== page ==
The left panel shows the lateral view of the muscles for the right eye, and the right panel shows the anterior view of the muscles for the right eye. Figure 2. Muscles of the Eyes. (a) The extrinsic eye muscles originate outside of the eye on the skull. (b) Each muscle inserts onto the eyeball.


Table 2. Muscles of the Eyes
Movement Target Target motion direction Prime mover Origin Insertion
Moves eyes up and toward nose; rotates eyes from 1 o'clock to 3 o'clock Eyeballs Superior (elevates); medial (adducts) Superior rectus Common tendinous ring (ring attaches to optic foramen) Superior surface of eyeball
Moves eyes down and toward nose; rotates eyes from 6 o'clock to 3 o'clock Eyeballs Inferior (depresses) medial (adducts) Inferior rectus Common tendinous rind (ring attaches to optic foramen) Inferior surface of eyeball
Moves eyes away from nose Eyeballs Lateral (abducts) Lateral rectus Common tendinous ring (ring attaches to optic foramen) Lateral surface of eyeball
Moves eyes toward nose Eyeballs Medial (adducts) Medial rectus Common tendinous ring (ring attaches to optic foramen) Medial surface of eyeball
Moves eyes up and away from nose; rotates eyeball from 12 o'clock to 9 o'clock Eyeballs Superior (elevates; lateral (abducts) Inferior oblique Floor of orbit (maxilla) Surface of eyeball between inferior rectus and lateral rectus
Moves eyes down and away from nose; rotates eyeball from 6 o’clock to 9 o’clock Eyeballs Superior (elevates); lateral (abducts) Superior oblique Sphenoid bone Surface of eyeball between superior rectus and lateral rectus
Opens eyes Upper eyelid Superior (elevates) Levator palpabrae superioris Roof of orbit (sphenoid bone) Skin of upper eyelids
Closes eyelids Eyelid skin Compression along superior–inferior axis Orbicularis oculi Medial bones composing the orbit Circumference of orbit

Muscles That Move the Lower Jaw

In anatomical terminology, chewing is called mastication. Muscles involved in chewing must be able to exert enough pressure to bite through and then chew food before it is swallowed (Figure 3 and Table 3). The masseter muscle is the main muscle used for chewing because it elevates the mandible (lower jaw) to close the mouth, and it is assisted by the temporalis muscle, which retracts the mandible. You can feel the temporalis move by putting your fingers to your temple as you chew.

The left panel of this figure shows the superficial chewing muscles in face, and the right panel shows the deep chewing muscles. Figure 3. Muscles That Move the Lower Jaw. The muscles that move the lower jaw are typically located within the cheek and originate from processes in the skull. This provides the jaw muscles with the large amount of leverage needed for chewing.


Table 3. Muscles of the Lower Jaw
Movement Target Target motion direction Prime mover Origin Insertion
Closes mouth; aids chewing Mandible Superior (elevates) Masseter Maxilla arch; zygomatic arch (for master) Mandible
Closes mouth; pulls lower jaw in under upper jaw Mandible Superior (elevates); posterior (retracts) Temporalis Temporal bone Mandible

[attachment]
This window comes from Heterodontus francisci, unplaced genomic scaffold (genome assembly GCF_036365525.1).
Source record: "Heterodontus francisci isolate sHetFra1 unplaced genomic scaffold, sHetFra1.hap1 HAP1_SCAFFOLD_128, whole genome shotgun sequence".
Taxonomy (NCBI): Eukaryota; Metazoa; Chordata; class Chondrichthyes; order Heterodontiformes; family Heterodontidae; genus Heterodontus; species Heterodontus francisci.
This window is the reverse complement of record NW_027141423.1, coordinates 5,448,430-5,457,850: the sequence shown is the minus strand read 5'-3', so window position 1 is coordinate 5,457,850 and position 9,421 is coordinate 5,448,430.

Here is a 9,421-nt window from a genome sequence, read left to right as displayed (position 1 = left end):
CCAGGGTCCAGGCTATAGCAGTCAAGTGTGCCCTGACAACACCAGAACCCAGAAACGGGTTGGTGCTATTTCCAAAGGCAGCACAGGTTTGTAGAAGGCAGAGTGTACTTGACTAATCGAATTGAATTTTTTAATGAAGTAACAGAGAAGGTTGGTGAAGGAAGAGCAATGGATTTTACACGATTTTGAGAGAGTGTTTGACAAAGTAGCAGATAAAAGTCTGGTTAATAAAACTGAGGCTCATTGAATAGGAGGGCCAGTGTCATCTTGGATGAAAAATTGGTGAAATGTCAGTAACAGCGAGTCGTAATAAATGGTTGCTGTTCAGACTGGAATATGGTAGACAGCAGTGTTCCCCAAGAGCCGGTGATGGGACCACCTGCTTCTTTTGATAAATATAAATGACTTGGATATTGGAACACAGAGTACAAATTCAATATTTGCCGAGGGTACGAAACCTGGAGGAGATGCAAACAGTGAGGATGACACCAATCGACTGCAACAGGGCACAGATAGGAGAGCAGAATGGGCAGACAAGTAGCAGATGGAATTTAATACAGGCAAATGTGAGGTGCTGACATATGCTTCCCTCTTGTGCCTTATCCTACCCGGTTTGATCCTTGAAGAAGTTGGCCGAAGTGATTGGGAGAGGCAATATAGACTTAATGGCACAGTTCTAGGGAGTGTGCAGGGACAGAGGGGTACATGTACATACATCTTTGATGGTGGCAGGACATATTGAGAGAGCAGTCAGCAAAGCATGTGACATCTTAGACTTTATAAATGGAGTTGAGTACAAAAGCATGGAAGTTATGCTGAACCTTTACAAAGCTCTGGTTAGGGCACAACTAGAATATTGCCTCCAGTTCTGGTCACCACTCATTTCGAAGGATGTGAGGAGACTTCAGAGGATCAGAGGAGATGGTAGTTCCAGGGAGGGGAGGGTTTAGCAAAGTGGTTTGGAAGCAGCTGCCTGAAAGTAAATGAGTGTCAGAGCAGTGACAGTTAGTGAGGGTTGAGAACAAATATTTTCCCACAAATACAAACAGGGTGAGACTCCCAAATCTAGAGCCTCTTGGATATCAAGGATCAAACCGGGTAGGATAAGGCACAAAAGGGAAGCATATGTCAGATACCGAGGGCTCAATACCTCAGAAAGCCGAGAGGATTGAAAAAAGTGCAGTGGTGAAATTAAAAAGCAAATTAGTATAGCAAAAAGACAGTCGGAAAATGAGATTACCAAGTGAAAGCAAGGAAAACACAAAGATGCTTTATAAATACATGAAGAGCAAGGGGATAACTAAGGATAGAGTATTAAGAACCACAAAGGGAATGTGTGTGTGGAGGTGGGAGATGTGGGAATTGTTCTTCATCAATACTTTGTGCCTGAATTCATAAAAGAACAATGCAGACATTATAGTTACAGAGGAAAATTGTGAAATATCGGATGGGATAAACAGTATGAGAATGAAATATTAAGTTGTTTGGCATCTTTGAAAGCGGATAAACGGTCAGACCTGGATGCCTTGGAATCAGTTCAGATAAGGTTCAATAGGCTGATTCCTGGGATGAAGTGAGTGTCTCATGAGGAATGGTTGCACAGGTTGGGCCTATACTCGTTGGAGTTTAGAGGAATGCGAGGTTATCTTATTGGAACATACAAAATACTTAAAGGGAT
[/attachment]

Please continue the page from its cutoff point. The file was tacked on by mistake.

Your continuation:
Opens mouth; pushes lower jaw out under upper jaw; moves lower jaw side-to-side Mandible Inferior (depresses); posterior (protracts); lateral (abducts); medial (adducts) Lateral pterygoid Pterygoid process of sphenoid bone Mandible
Closes mouth; pushes lower jaw out under upper jaw; moves lower jaw side-to-side Mandible Superior (elevates); posterior (protracts); lateral (abducts); medial (adducts) Medial pterygoid Sphenoid bone; maxilla Mandible; temporo-mandibular joint
Although the masseter and temporalis are responsible for elevating and closing the jaw to break food into digestible pieces, the medial pterygoi and lateral pterygoid muscles provide assistance in chewing and moving food within the mouth.

Muscles That Move the Tongue

Although the tongue is obviously important for tasting food, it is also necessary for mastication, deglutition (swallowing), and speech (Figure 4 and Table 4). Because it is so moveable, the tongue facilitates complex speech patterns and sounds.

Muscles that Move the Tongue Figure 4. Muscles that Move the Tongue


Table 4. Muscles for Tongue Movement, Swallowing, and Speech
Movement Target Target motion direction Prime mover Origin Insertion
Tongue
Moves the tongue down; sticks tongue out of the mouth Tongue Inferior (depresses); anterior (protracts) Genioglossus Mandible Tongue undersurface; hyoid bone
Moves tongue up; retracts the tongue back into the mouth Tongue Superior (elevates); posterior (retracts) Styloglossus Temporal bone (styloid process) Tongue undersurface and sides
Flattens tongue Tongue Inferior (depresses) Hyoglossus Hyoid bone Sides of tongue
Bulges tongue Tongue Superior (elevation) Palatoglossus Soft palate Side of tongue
Swallowing and speaking
Raises the hyoid bone in a way that also raises the larynx, allowing the epiglottis to cover the glottis during deglutition; also assists in opening the mouth by depressing the mandible Hyoid bone; larynx Superior (elevates) Digastric Mandible; temporal bone Hyoid bone
Raises and retracts the hyoid bone in a way that elongates the oral cavity during deglutition Hyoid bone Superior (elevates); posterior (retracts) Stylohyoid Temporal bone (styloid process) Hyoid bone
Raises the hyoid bone in a way that presses the tongue against the roof of the mouth, pushing food back into the pharynx during deglutition Hyoid bone Superior (elevates) Mylohyoid Mandible Hyoid bone; median raphe